If you have received a Court Attendance Notice (CAN) and you can't go to the mention, you may be able to plead not guilty in writing. You can do this by filling out a form called a 'Written Notice of Pleading' and sending it to the court at least seven days before your court date.
Before pleading not guilty in writing, you should get
legal advice. The court may not accept it and may want you to come to court instead.
You cannot do a written notice of pleading if you are on bail. You must attend court.
A Written Notice of Pleading is a form that tells the court that you want to plead guilty or not guilty.
If you plead not guilty in writing, you won't need to go the mention but you will still have to go to court on another date.
When the magistrate gets your written notice of pleading, he or she may:
A blank Written Notice of Pleading form may be sent to you with your court attendance notice (CAN). If you did not get one, you can get a copy from:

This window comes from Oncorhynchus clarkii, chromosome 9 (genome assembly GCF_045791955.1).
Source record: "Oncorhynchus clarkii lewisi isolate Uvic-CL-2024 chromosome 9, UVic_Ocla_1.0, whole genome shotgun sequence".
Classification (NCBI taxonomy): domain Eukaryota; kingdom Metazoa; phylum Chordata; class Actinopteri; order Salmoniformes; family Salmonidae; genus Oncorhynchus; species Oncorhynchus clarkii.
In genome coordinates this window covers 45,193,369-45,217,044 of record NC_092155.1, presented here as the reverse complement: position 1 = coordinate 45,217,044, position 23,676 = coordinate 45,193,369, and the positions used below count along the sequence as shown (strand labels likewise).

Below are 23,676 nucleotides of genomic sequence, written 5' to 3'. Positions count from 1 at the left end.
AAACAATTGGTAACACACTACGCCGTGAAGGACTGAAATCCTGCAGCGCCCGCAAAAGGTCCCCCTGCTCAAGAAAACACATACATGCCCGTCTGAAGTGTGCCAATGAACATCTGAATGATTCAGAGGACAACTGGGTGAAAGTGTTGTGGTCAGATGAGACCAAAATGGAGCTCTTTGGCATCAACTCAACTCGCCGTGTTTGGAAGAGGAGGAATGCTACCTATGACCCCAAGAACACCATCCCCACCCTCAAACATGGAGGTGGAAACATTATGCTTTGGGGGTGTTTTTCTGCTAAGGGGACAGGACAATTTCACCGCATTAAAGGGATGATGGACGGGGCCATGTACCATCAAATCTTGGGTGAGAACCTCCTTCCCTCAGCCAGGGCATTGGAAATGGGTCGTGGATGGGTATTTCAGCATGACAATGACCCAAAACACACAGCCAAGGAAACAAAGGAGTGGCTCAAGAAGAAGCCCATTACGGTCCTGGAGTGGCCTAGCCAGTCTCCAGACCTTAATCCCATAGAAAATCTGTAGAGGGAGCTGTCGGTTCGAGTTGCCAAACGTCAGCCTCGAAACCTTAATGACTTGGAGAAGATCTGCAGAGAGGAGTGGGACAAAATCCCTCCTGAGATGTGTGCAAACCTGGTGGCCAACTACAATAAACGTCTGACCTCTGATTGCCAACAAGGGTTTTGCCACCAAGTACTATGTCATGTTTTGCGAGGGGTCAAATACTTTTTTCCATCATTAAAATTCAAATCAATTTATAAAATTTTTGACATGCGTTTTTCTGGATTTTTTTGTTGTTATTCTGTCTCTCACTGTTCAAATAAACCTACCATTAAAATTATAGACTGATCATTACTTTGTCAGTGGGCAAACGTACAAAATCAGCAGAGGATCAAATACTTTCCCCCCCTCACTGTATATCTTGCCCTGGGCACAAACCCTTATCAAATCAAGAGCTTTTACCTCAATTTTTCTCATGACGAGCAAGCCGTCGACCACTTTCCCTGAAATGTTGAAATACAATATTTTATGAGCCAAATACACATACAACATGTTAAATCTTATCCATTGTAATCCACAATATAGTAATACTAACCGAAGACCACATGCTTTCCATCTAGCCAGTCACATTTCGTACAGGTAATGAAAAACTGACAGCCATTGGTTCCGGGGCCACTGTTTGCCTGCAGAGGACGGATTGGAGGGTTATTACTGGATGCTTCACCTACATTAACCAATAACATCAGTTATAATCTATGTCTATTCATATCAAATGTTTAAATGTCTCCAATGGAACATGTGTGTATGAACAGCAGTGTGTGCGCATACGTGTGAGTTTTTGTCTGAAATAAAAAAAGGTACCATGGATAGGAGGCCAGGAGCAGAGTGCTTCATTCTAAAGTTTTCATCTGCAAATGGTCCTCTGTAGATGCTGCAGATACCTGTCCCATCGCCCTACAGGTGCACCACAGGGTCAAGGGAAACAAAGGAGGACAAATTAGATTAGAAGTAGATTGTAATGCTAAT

If you use a Written Notice of Pleading to plead not guilty, you will need to include the following:
Instructions for filling out a written notice of pleading - pleading not guilty.
Sample written notice of pleading - pleading not guilty.
After you complete the form you should:
A written notice of pleading should be received by the court listed on your CAN at least seven days before the mention. If they receive it any later, the court may decide to sentence you in your absence.
The court may reject your written notice of pleading if:
If the court rejects your written notice of pleading your case may be adjourned (postponed) and you will be notified that you are required to attend personally before the court on the next occasion.
If you do not go to court on the new date, the case may be heard without you and a warrant may be issued for your arrest.
After your court date, the court will send you a letter telling you the date that your case will be heard. If you want to know sooner, you can call the court registry and ask them.
Before the hearing date you should start preparing your case. For more information, see
Preparing for the hearing.